Issue: 2009 > September > review

Assisted reproductive technologies to establish pregnancies in couples with an HIV-1-infected man

E. van Leeuwen, S. Repping, J.M. Prins, P. Reiss, F. van der Veen


For HIV -1-infected men and women the introduction of
highly active antiretroviral therapy (HART) in 1996 led
to a spectacular increase in life expectancy and quality of life. In Western society where HART is readily available, HIV -1 is now considered to be a chronic disease and as a consequence quality of life is an important aspect for men and women with HIV-1. Many of them express the desire to father or mother a child. Assisted reproductive technologies, including intrauterine insemination (IUI), in vitro fertilisation (IVF) and intracytoplasmatic sperm injection (ICSI) in combination with semen washing have been used to decrease the risk of HIV -1 transmission in HIV-1-infected discordant couples with an HIV-1-infected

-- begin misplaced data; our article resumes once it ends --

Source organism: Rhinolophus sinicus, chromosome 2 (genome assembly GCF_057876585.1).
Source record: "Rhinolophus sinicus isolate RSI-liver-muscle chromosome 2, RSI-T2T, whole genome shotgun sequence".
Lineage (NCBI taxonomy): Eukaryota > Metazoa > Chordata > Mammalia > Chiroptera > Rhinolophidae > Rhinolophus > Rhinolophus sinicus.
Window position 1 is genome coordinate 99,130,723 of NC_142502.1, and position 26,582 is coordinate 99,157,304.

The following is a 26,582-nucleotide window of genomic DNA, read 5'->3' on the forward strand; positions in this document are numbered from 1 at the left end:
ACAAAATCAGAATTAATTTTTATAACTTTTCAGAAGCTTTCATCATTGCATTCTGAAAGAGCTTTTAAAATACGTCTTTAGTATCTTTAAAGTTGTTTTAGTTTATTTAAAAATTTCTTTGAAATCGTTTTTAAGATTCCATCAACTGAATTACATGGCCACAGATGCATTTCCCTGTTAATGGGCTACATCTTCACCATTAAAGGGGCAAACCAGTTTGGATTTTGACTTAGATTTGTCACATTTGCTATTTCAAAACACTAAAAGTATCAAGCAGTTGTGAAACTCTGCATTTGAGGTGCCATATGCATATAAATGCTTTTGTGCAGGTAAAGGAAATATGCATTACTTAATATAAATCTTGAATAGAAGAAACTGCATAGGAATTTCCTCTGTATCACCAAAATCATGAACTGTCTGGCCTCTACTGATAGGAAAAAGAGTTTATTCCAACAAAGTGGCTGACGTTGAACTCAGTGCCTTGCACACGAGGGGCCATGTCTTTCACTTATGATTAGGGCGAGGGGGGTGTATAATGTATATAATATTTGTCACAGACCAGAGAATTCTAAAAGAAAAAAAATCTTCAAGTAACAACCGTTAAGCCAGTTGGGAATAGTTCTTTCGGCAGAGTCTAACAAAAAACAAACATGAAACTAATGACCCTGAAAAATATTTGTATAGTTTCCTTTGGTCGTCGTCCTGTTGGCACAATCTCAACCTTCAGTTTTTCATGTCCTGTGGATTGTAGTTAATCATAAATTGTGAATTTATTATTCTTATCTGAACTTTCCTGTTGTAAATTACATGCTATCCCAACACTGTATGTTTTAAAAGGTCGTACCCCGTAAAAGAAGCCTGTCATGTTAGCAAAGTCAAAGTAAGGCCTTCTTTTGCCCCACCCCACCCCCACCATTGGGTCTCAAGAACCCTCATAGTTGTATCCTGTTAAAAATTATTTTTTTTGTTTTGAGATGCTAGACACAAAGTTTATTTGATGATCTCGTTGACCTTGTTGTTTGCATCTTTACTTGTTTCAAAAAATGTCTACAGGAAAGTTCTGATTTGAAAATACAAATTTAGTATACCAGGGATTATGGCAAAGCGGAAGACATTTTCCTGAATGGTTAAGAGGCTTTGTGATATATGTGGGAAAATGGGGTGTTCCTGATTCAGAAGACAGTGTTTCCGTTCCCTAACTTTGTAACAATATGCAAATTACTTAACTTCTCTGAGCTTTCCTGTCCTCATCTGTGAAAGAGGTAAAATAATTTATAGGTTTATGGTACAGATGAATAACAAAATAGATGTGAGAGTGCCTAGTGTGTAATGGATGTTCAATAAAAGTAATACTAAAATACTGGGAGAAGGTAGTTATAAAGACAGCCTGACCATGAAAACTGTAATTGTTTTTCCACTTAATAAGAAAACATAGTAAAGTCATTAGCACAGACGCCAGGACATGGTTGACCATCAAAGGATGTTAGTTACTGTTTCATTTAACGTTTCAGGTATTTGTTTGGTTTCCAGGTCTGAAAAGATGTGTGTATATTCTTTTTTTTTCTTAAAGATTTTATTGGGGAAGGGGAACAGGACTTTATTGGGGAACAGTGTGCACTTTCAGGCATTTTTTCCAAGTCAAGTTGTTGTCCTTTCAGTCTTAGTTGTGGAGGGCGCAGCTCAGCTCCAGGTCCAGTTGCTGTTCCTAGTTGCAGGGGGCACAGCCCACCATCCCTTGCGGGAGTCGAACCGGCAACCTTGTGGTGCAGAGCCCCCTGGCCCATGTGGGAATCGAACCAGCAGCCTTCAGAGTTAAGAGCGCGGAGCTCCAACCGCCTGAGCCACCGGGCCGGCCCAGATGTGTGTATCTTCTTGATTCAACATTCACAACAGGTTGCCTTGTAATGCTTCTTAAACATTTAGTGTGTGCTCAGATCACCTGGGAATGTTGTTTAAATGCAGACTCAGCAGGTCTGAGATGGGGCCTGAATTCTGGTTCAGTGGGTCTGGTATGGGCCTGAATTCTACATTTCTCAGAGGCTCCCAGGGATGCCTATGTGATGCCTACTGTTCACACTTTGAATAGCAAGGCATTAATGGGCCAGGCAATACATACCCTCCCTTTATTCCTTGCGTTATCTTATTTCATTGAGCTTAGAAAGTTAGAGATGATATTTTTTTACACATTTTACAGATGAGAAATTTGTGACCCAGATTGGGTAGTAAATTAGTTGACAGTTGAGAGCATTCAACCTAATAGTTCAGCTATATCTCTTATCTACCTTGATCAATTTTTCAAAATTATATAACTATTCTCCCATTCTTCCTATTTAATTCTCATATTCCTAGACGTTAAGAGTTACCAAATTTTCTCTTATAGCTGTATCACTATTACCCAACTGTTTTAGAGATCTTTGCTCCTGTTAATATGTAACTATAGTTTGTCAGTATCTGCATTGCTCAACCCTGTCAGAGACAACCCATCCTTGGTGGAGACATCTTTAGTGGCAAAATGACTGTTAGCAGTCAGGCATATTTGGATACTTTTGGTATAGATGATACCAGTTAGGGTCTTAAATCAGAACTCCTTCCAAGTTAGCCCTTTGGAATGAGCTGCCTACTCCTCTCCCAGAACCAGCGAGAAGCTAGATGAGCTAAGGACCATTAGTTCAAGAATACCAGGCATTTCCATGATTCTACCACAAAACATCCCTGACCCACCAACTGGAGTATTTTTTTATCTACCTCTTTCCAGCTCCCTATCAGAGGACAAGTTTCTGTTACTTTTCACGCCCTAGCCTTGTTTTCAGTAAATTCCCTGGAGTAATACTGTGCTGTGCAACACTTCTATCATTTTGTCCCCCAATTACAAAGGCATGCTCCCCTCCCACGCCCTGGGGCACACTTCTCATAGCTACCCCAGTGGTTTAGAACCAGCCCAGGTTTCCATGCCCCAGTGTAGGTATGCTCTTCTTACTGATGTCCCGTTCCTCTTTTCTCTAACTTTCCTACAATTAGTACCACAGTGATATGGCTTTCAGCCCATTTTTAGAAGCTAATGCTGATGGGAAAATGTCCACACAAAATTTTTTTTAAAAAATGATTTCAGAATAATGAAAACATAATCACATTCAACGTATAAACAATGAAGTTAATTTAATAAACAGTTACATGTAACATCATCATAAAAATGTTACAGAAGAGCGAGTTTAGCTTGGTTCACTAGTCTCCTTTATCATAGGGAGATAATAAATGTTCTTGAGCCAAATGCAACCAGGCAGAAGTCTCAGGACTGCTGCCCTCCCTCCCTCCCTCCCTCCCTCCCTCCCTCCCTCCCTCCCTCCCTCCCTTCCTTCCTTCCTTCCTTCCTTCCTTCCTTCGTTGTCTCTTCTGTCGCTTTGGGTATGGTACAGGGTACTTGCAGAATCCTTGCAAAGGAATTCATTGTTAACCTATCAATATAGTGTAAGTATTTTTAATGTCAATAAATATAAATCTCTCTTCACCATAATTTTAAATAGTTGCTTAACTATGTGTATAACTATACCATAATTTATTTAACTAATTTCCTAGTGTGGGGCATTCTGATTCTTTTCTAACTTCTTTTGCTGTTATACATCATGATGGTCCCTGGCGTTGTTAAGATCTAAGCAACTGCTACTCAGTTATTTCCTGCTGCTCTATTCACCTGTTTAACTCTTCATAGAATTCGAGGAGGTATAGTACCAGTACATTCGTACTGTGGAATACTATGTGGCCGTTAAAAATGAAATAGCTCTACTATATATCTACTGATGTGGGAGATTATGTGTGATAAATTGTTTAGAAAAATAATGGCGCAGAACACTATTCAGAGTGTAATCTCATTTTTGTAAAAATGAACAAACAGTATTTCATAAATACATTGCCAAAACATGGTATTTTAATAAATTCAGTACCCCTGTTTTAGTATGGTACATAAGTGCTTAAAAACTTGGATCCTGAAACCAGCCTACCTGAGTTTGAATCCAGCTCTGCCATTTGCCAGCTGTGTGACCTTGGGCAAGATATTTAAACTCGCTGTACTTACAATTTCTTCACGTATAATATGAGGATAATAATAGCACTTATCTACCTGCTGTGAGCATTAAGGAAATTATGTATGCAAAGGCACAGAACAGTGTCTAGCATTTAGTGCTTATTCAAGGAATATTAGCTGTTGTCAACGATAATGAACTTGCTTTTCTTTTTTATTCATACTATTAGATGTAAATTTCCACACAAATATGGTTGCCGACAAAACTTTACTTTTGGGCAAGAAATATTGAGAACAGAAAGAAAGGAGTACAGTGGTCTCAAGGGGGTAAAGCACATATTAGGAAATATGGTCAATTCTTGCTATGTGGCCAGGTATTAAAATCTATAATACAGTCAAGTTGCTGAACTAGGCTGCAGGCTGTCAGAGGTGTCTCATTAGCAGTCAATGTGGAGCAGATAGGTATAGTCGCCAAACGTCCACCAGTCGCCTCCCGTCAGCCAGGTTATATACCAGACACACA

man. This article aims to summarise the current state of
the art of assisted reproductive technologies for couples
with an HIV -1-infected man and to discuss current trends and dilemmas in the treatment of these couples.